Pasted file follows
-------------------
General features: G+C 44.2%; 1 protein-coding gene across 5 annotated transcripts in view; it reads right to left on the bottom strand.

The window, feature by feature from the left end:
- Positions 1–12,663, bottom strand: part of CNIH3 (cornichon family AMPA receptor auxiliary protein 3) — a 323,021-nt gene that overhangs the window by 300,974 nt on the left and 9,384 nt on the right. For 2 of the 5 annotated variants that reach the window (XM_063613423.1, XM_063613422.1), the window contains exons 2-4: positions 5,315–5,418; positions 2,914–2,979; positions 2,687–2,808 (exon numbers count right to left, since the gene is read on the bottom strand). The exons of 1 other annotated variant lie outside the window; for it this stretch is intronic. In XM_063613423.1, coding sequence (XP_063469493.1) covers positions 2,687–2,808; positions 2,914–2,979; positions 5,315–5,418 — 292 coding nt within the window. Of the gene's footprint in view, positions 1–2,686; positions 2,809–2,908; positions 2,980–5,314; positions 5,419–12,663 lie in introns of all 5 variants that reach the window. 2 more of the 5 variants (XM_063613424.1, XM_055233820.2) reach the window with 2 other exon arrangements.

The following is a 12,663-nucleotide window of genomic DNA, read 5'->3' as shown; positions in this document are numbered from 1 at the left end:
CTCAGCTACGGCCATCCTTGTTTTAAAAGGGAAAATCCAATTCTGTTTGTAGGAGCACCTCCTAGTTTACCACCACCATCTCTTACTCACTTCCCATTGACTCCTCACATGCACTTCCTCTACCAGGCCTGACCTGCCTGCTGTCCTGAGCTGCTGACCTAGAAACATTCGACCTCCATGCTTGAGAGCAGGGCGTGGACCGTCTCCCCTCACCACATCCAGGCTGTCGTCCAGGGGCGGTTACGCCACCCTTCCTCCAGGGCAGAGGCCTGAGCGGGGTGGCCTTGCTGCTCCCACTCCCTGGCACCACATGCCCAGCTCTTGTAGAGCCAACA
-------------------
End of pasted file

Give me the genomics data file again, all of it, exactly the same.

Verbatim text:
General features: G+C 44.2%; 1 protein-coding gene across 5 annotated transcripts in view; it reads right to left on the bottom strand.

The window, feature by feature from the left end:
- Positions 1–12,663, bottom strand: part of CNIH3 (cornichon family AMPA receptor auxiliary protein 3) — a 323,021-nt gene that overhangs the window by 300,974 nt on the left and 9,384 nt on the right. For 2 of the 5 annotated variants that reach the window (XM_063613423.1, XM_063613422.1), the window contains exons 2-4: positions 5,315–5,418; positions 2,914–2,979; positions 2,687–2,808 (exon numbers count right to left, since the gene is read on the bottom strand). The exons of 1 other annotated variant lie outside the window; for it this stretch is intronic. In XM_063613423.1, coding sequence (XP_063469493.1) covers positions 2,687–2,808; positions 2,914–2,979; positions 5,315–5,418 — 292 coding nt within the window. Of the gene's footprint in view, positions 1–2,686; positions 2,809–2,908; positions 2,980–5,314; positions 5,419–12,663 lie in introns of all 5 variants that reach the window. 2 more of the 5 variants (XM_063613424.1, XM_055233820.2) reach the window with 2 other exon arrangements.

The following is a 12,663-nucleotide window of genomic DNA, read 5'->3' as shown; positions in this document are numbered from 1 at the left end:
CTCAGCTACGGCCATCCTTGTTTTAAAAGGGAAAATCCAATTCTGTTTGTAGGAGCACCTCCTAGTTTACCACCACCATCTCTTACTCACTTCCCATTGACTCCTCACATGCACTTCCTCTACCAGGCCTGACCTGCCTGCTGTCCTGAGCTGCTGACCTAGAAACATTCGACCTCCATGCTTGAGAGCAGGGCGTGGACCGTCTCCCCTCACCACATCCAGGCTGTCGTCCAGGGGCGGTTACGCCACCCTTCCTCCAGGGCAGAGGCCTGAGCGGGGTGGCCTTGCTGCTCCCACTCCCTGGCACCACATGCCCAGCTCTTGTAGAGCCAACA